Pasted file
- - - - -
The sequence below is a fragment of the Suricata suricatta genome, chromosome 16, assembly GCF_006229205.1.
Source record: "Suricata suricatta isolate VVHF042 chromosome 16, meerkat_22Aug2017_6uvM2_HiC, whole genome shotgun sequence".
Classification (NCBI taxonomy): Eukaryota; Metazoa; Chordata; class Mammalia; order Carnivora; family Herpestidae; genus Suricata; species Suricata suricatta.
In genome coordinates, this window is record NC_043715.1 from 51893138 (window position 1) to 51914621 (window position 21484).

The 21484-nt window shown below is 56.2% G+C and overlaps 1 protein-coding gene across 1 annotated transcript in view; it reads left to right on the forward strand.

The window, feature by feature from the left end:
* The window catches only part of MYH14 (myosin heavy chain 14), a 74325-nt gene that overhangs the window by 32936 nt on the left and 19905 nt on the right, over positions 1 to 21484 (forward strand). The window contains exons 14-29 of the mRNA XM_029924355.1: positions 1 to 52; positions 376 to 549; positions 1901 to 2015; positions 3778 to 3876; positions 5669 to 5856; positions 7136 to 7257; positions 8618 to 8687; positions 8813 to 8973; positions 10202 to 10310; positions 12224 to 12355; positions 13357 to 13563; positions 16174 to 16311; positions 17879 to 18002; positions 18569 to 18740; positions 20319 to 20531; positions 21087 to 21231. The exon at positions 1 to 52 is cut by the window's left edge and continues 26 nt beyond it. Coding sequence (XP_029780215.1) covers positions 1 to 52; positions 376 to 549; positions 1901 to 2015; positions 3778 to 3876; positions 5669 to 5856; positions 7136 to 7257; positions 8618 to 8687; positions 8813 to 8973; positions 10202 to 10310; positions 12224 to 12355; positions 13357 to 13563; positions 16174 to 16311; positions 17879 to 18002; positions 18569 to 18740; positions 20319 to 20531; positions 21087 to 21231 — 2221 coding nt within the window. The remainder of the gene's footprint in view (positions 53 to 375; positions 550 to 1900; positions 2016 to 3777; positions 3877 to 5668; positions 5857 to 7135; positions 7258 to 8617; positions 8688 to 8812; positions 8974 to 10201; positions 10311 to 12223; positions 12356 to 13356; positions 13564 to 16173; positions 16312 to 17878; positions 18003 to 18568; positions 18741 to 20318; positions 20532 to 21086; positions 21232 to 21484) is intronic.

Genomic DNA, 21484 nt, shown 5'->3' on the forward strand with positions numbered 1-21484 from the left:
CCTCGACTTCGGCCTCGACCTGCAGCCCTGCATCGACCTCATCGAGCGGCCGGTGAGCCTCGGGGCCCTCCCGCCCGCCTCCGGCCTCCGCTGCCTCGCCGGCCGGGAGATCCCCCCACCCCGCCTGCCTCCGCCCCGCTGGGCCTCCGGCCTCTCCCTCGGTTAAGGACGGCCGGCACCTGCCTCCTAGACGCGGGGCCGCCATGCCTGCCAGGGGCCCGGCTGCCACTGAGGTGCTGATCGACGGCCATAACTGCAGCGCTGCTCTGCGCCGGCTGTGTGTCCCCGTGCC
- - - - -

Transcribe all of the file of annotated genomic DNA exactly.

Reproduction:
The sequence below is a fragment of the Suricata suricatta genome, chromosome 16, assembly GCF_006229205.1.
Source record: "Suricata suricatta isolate VVHF042 chromosome 16, meerkat_22Aug2017_6uvM2_HiC, whole genome shotgun sequence".
Classification (NCBI taxonomy): Eukaryota; Metazoa; Chordata; class Mammalia; order Carnivora; family Herpestidae; genus Suricata; species Suricata suricatta.
In genome coordinates, this window is record NC_043715.1 from 51893138 (window position 1) to 51914621 (window position 21484).

The 21484-nt window shown below is 56.2% G+C and overlaps 1 protein-coding gene across 1 annotated transcript in view; it reads left to right on the forward strand.

The window, feature by feature from the left end:
* The window catches only part of MYH14 (myosin heavy chain 14), a 74325-nt gene that overhangs the window by 32936 nt on the left and 19905 nt on the right, over positions 1 to 21484 (forward strand). The window contains exons 14-29 of the mRNA XM_029924355.1: positions 1 to 52; positions 376 to 549; positions 1901 to 2015; positions 3778 to 3876; positions 5669 to 5856; positions 7136 to 7257; positions 8618 to 8687; positions 8813 to 8973; positions 10202 to 10310; positions 12224 to 12355; positions 13357 to 13563; positions 16174 to 16311; positions 17879 to 18002; positions 18569 to 18740; positions 20319 to 20531; positions 21087 to 21231. The exon at positions 1 to 52 is cut by the window's left edge and continues 26 nt beyond it. Coding sequence (XP_029780215.1) covers positions 1 to 52; positions 376 to 549; positions 1901 to 2015; positions 3778 to 3876; positions 5669 to 5856; positions 7136 to 7257; positions 8618 to 8687; positions 8813 to 8973; positions 10202 to 10310; positions 12224 to 12355; positions 13357 to 13563; positions 16174 to 16311; positions 17879 to 18002; positions 18569 to 18740; positions 20319 to 20531; positions 21087 to 21231 — 2221 coding nt within the window. The remainder of the gene's footprint in view (positions 53 to 375; positions 550 to 1900; positions 2016 to 3777; positions 3877 to 5668; positions 5857 to 7135; positions 7258 to 8617; positions 8688 to 8812; positions 8974 to 10201; positions 10311 to 12223; positions 12356 to 13356; positions 13564 to 16173; positions 16312 to 17878; positions 18003 to 18568; positions 18741 to 20318; positions 20532 to 21086; positions 21232 to 21484) is intronic.

Genomic DNA, 21484 nt, shown 5'->3' on the forward strand with positions numbered 1-21484 from the left:
CCTCGACTTCGGCCTCGACCTGCAGCCCTGCATCGACCTCATCGAGCGGCCGGTGAGCCTCGGGGCCCTCCCGCCCGCCTCCGGCCTCCGCTGCCTCGCCGGCCGGGAGATCCCCCCACCCCGCCTGCCTCCGCCCCGCTGGGCCTCCGGCCTCTCCCTCGGTTAAGGACGGCCGGCACCTGCCTCCTAGACGCGGGGCCGCCATGCCTGCCAGGGGCCCGGCTGCCACTGAGGTGCTGATCGACGGCCATAACTGCAGCGCTGCTCTGCGCCGGCTGTGTGTCCCCGTGCC